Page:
They were having a party at the McKinsey & Company organization in June 2018. They were still celebrating the Houston Astros‘ 2017 World Series championship — engineered by one of their own, Astros general manager and McKinsey alumnus Jeff Luhnow.
It was another step in the consulting agency’s plan to rule the world (you know, like the Trilateral Commission), sending out their Kool Aid Kids in business, politics — and now sports.
“Winning was a process, years in the making,” the two McKinsey authors wrote for their company’s website. “As with any big change effort, this was far more than a numbers game. Luhnow and his team had to build an organization and culture that embraced data, translate it into ideas that mattered for players and coaches, and break down silos that were hampering the realization of data’s full potential.”
And, if that didn’t work, cheat.
McKinsey’s baseball golden child is tarnished forever, suspended for one season, along with Houston manager A.J. Hinch, by Major League Baseball commissioner Rob Manfred, along with taking away Houston’s first and second round picks for two years and fining them $5 million, for presiding over a culture that led to an elaborate technology-assisted sign-stealing operation that has tainted the outcome of the sport’s crowned World Series champions in 2017 and 2018.
Luhnow and Hinch were fired Monday by Astros owner Jim Crane. They were joined on the unemployment line Tuesday night by Boston manager Alex Cora, who was identified as the architect of the Houston cheating system (while he was the Astros bench coach).
None of the three cheaters should ever work in the game again.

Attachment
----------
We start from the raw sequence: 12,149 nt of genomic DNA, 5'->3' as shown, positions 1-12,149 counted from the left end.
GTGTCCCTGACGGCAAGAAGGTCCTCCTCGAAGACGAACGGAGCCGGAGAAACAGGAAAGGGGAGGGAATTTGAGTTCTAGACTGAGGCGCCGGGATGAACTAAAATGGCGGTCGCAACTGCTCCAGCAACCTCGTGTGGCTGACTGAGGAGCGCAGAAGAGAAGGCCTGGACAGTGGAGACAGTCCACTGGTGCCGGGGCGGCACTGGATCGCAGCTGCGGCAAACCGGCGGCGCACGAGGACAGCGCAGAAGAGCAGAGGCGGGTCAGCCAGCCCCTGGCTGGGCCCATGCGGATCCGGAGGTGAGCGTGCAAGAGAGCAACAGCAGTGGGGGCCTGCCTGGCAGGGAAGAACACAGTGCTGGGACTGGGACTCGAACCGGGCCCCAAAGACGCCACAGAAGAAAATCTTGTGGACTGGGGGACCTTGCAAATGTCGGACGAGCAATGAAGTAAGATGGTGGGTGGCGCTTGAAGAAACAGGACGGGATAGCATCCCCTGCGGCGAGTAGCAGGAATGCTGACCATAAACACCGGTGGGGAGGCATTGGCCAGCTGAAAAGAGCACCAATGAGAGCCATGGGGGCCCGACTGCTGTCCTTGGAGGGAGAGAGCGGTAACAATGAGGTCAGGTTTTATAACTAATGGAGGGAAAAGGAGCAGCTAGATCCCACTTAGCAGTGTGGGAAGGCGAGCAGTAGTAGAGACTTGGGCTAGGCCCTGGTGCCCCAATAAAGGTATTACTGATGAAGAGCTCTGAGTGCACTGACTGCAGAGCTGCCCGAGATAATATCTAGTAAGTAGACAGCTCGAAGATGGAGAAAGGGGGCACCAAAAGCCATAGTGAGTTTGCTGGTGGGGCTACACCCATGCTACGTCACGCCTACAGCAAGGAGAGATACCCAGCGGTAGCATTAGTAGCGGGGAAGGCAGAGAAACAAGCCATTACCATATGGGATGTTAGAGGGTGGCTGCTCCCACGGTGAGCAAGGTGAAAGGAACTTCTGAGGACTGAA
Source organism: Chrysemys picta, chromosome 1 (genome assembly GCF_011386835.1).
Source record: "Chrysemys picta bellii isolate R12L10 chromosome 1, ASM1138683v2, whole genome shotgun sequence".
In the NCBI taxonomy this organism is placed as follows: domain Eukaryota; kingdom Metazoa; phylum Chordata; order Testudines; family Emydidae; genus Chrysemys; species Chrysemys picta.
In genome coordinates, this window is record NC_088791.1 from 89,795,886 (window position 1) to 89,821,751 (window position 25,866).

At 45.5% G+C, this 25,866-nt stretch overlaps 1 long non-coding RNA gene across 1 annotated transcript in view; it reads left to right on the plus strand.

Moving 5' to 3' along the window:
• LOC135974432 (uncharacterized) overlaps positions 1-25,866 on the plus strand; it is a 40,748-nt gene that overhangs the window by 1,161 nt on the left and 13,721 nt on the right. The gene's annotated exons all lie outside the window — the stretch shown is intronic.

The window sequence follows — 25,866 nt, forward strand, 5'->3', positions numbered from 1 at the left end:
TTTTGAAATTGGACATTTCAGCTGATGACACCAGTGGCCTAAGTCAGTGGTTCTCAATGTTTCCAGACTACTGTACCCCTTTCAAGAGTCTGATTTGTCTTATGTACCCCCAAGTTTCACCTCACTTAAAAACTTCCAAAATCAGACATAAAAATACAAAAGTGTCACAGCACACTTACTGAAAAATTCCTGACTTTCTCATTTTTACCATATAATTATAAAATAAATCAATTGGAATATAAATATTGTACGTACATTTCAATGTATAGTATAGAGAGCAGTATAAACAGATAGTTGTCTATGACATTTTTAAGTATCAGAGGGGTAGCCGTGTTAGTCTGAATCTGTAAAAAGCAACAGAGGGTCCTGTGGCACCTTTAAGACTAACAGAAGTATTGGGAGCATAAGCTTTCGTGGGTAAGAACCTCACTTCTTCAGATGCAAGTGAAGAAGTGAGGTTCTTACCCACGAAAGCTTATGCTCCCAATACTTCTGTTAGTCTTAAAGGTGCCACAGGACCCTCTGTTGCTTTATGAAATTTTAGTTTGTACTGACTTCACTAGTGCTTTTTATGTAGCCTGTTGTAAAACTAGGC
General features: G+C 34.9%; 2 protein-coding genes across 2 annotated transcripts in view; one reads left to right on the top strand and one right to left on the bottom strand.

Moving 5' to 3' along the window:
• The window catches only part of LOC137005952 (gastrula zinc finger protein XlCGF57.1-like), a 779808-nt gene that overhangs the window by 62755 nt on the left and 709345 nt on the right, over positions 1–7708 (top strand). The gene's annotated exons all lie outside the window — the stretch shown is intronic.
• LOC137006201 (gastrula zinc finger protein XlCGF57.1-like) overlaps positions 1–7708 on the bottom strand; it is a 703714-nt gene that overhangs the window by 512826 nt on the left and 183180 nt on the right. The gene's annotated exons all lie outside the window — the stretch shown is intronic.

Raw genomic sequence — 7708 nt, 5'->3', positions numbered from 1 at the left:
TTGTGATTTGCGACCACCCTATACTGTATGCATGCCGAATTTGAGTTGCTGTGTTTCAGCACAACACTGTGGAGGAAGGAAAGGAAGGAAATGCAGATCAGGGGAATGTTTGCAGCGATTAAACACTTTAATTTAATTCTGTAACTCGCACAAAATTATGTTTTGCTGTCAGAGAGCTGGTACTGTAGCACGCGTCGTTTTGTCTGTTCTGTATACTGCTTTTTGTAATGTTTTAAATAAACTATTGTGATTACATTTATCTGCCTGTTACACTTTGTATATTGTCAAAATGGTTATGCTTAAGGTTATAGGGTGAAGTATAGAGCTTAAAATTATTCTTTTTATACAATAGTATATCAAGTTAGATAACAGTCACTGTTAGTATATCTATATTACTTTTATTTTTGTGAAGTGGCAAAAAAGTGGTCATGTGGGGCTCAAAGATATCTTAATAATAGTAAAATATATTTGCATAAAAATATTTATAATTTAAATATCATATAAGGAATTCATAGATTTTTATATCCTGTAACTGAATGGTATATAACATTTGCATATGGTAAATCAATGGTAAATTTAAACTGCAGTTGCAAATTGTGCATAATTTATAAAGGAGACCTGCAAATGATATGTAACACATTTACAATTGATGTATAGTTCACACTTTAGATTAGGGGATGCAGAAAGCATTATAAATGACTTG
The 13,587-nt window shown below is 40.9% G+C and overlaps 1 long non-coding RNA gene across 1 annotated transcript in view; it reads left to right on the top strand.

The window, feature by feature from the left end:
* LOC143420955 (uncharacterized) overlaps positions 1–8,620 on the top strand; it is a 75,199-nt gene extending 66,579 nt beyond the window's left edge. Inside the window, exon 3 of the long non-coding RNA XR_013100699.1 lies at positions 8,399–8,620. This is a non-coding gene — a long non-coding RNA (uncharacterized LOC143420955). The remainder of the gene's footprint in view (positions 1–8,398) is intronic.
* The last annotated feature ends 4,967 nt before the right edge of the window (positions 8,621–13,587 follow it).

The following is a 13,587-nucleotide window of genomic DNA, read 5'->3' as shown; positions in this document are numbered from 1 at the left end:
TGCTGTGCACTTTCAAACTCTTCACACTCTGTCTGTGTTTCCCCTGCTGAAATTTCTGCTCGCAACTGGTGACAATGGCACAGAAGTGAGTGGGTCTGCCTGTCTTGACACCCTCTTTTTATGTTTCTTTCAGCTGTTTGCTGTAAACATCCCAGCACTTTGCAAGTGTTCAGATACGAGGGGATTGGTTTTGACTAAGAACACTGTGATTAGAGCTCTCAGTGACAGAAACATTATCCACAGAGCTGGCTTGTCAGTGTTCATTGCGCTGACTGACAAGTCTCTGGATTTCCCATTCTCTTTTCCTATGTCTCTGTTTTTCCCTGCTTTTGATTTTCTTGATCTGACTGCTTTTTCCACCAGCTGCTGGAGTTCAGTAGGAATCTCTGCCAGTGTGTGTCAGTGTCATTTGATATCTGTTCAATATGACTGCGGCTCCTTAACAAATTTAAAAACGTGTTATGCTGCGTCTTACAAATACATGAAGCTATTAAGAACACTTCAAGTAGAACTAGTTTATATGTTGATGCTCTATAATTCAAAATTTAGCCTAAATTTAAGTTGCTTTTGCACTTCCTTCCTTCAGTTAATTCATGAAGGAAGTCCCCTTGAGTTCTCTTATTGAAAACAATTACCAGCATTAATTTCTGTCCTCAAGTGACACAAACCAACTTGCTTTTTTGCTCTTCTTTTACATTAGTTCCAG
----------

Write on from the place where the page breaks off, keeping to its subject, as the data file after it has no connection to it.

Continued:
“I find that the conduct of the Astros, and its senior baseball operations executives, merits significant discipline,” Manfred said in his ruling. “I base this finding on the fact that the club’s senior baseball operations executives were given express notice in September 2017 that I would hold them accountable for violations of our policies covering sign stealing, and those individuals took no action to ensure that the club’s players and staff complied with those policies during the 2017 postseason and the 2018 regular season.
“The conduct described herein has caused fans, players, executives at other MLB clubs, and members of the media to raise questions about the integrity of games in which the Astros participated. And while it is impossible to determine whether the conduct actually impacted the results on the field, the perception of some that it did causes significant harm to the game.”
That doesn’t happen unless you have established a culture that encourages and embraces it.
In a statement, Luhnow took responsibility for the cheating, but then also said he was unaware of it or involved in it at all.
“I am not a cheater,” Luhnow said. “Anybody who has worked closely with me during my 32-year career inside and outside baseball can attest to my integrity. I did not know rules were being broken.